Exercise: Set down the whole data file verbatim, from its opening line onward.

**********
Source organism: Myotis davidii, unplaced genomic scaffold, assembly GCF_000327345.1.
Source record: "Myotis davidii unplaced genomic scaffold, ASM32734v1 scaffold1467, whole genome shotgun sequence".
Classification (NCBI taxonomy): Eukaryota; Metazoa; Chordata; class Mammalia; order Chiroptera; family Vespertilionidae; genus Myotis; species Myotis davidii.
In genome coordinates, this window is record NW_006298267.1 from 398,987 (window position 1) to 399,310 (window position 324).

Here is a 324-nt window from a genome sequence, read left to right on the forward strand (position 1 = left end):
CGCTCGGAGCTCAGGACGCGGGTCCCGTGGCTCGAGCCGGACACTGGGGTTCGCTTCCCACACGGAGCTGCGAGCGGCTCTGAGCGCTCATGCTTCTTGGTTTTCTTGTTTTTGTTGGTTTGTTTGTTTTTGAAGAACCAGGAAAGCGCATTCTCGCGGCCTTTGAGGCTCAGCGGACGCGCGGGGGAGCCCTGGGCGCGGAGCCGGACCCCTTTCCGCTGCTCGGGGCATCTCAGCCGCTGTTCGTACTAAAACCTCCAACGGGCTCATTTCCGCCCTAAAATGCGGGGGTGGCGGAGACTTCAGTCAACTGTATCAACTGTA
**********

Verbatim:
Source organism: Myotis davidii, unplaced genomic scaffold, assembly GCF_000327345.1.
Source record: "Myotis davidii unplaced genomic scaffold, ASM32734v1 scaffold1467, whole genome shotgun sequence".
Classification (NCBI taxonomy): Eukaryota; Metazoa; Chordata; class Mammalia; order Chiroptera; family Vespertilionidae; genus Myotis; species Myotis davidii.
In genome coordinates, this window is record NW_006298267.1 from 398,987 (window position 1) to 399,310 (window position 324).

Here is a 324-nt window from a genome sequence, read left to right on the forward strand (position 1 = left end):
CGCTCGGAGCTCAGGACGCGGGTCCCGTGGCTCGAGCCGGACACTGGGGTTCGCTTCCCACACGGAGCTGCGAGCGGCTCTGAGCGCTCATGCTTCTTGGTTTTCTTGTTTTTGTTGGTTTGTTTGTTTTTGAAGAACCAGGAAAGCGCATTCTCGCGGCCTTTGAGGCTCAGCGGACGCGCGGGGGAGCCCTGGGCGCGGAGCCGGACCCCTTTCCGCTGCTCGGGGCATCTCAGCCGCTGTTCGTACTAAAACCTCCAACGGGCTCATTTCCGCCCTAAAATGCGGGGGTGGCGGAGACTTCAGTCAACTGTATCAACTGTA